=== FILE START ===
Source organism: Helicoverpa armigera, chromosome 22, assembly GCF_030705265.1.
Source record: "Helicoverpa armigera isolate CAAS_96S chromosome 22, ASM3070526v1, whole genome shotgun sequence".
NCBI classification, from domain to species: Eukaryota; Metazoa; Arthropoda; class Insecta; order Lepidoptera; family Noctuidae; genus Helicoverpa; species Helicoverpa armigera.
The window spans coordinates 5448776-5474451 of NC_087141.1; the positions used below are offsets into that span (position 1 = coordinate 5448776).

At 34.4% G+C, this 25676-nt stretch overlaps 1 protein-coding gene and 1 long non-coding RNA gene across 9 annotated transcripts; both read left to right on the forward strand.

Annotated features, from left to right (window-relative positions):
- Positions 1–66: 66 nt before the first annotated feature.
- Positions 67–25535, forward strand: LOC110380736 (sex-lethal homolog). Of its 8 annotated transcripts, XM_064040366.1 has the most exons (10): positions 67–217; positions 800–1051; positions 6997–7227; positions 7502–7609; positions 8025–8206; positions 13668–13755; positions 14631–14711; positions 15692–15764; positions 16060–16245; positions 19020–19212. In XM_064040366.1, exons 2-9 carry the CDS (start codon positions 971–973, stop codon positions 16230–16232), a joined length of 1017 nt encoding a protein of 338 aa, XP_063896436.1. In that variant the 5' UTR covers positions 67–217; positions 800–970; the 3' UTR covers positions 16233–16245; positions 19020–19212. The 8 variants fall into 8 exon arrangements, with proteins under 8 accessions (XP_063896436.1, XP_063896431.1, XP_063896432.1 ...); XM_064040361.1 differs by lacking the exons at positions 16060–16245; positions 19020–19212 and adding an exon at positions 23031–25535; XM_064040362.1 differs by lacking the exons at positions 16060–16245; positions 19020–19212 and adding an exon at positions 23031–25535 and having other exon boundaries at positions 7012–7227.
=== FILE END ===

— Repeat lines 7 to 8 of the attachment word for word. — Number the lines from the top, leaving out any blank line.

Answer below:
- Positions 1–66: 66 nt before the first annotated feature.
- Positions 67–25535, forward strand: LOC110380736 (sex-lethal homolog). Of its 8 annotated transcripts, XM_064040366.1 has the most exons (10): positions 67–217; positions 800–1051; positions 6997–7227; positions 7502–7609; positions 8025–8206; positions 13668–13755; positions 14631–14711; positions 15692–15764; positions 16060–16245; positions 19020–19212. In XM_064040366.1, exons 2-9 carry the CDS (start codon positions 971–973, stop codon positions 16230–16232), a joined length of 1017 nt encoding a protein of 338 aa, XP_063896436.1. In that variant the 5' UTR covers positions 67–217; positions 800–970; the 3' UTR covers positions 16233–16245; positions 19020–19212. The 8 variants fall into 8 exon arrangements, with proteins under 8 accessions (XP_063896436.1, XP_063896431.1, XP_063896432.1 ...); XM_064040361.1 differs by lacking the exons at positions 16060–16245; positions 19020–19212 and adding an exon at positions 23031–25535; XM_064040362.1 differs by lacking the exons at positions 16060–16245; positions 19020–19212 and adding an exon at positions 23031–25535 and having other exon boundaries at positions 7012–7227.